Friday, August 29, 2008

Forged in Fire -- quick review

The first block wargame was Quebec 1759 way back in 1972, so the type isn't much younger than the hex-and-counter style of wargame. But for a long time block wargames were pretty much the exclusive domain of its originator, eventually known as Columbia Games. In fact. it's really only since the rise of the Eurogames in 1995 that other game makers seemed to take a fresh look at the potential of block wargames and in the last decade or so Columbia has finally gotten some company.

Most of the other publishers who have experimented with the block games have tried to put their own stamp on the genre, so their games, while bearing some resemblance to Columbia's line have also developed some distinctive elements. Examples include GMT's Europe Engulfed and Simmons Games' Bonaparte at Marengo.

One company that has done both is Worthington Games, which has some wooden block designs that owe little to the typical Columbia game such as Clash of a Continent, but has also been willing to publish some titles that are classic Columbia. One of these is Forged in Fire, a strategic-level game that depicts the Peninsular Campaign of the American Civil War.

The game even resembles the usual Columbia physical presentation, with stickers on wooden blocks, heavy card-stock maps and a plain, but sturdy corrugated box with a sleeve.

The game play also strongly resembles the traditional Columbia approach for black powder era subjects, with point-to-point movement and a tactical battle board for resolving battles, which are fought over multiple rounds. The game system makes functional distinctions between infantry, cavalry and artillery. Instead of dividing the tactical battlefield into a left, center and right Forged in Fire's battle is divided into four sectors, a right center and left center with flanks on either side. Infantry units and leaders can use the flanking sectors in an attempt to game a favorable position against the center positions.

Like most block games, the number of units that can be moved in a turn is limited by the rules. In this case, activating a corps or independent unit costs a command point or two, depending on the kind of move. Each side is guaranteed three commands and can roll for a fourth, with success depending on the quality of the overall commander. Generally the CSA has the edge here, with Johnston better than McClellan and Lee better than both.

The game includes some atypical and special rules to reflect the particular situation. Supply plays an important role, especially for the federal army. Cavalry units have some special screening and scouting powers, but can't take part in ordinary battles. The CSS Virginia is represented and complicates Union amphibious movement until it's sunk or Norfolk is captured. The Union forces have a powerful tool with amphibious movement, which makes it impossible for the Rebels to make a permanent stand anyplace short of the fortified lines of Richmond.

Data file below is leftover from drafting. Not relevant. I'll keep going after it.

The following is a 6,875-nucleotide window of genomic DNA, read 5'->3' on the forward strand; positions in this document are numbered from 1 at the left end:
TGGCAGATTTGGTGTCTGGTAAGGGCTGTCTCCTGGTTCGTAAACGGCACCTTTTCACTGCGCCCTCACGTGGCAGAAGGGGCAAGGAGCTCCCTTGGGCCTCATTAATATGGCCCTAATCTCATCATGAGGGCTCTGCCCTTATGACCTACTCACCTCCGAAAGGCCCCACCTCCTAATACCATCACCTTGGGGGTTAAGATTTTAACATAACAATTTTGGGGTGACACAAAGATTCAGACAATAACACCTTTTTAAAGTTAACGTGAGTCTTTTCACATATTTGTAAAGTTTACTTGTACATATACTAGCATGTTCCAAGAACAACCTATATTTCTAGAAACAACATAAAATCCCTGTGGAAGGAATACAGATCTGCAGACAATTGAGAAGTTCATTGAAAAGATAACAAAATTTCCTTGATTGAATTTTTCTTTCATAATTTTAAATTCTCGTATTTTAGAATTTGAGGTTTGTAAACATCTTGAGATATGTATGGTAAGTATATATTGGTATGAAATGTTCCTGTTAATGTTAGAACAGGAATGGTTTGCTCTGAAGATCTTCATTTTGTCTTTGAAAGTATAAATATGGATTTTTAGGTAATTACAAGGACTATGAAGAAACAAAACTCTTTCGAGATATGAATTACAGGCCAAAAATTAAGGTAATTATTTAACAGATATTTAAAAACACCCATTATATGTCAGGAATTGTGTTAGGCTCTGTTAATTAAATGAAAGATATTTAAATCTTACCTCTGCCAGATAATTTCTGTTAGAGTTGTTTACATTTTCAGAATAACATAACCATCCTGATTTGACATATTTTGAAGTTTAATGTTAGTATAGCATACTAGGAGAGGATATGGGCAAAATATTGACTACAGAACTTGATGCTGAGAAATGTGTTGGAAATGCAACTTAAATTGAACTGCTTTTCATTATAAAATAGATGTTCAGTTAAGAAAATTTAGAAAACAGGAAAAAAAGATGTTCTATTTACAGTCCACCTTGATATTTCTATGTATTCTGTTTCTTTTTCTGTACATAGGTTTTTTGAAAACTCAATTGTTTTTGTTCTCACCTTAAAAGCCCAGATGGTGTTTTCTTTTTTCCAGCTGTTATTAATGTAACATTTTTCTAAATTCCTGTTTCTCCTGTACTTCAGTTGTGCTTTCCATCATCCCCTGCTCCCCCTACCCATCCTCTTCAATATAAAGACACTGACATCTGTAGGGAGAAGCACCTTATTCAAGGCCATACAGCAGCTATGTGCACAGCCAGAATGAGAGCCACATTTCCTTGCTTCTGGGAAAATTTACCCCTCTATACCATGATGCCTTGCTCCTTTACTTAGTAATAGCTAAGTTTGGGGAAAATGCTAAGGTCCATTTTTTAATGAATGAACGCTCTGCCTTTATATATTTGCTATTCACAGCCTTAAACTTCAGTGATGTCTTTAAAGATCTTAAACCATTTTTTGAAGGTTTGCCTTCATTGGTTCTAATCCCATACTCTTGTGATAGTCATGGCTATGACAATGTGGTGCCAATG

The key to the game is the McClellan Confidence track, which represents Little Mac's own confidence and the confidence that Lincoln had in the American Napoleon. Success, represented by winning battles and closing on Richmond increases Mac' confidence and makes it easier for him to roll to increase the number of commands he has available. If successful enough he can be better than Lee. On the other hand, reverses tend to depress Mac's confidence, and, being Mac, it's easier to depress him than cheer him up.

Victory conditions depend on capturing Richmond and/or pushing Mac's confidence level up or down to specific levels.

Besides a grand campaign game, there are three shorter scenarios covering the initial Union advance, Johnston's attack at Fair Oaks and the start of Lee's Seven Days Battles campaign that finally drove the Union army away from Richmond.

Overall, if you like Columbia's block games you're going to like Forged in Fire. It's very similar in style and approach, but deals with a topic at a scale that Columbia hasn't tried yet, so it still breaks some new ground.

It's worth nothing that the last couple of games from Worthington have taken a more Euro style of presentation, so the company may be leaving its Columbia-inspired style behind.

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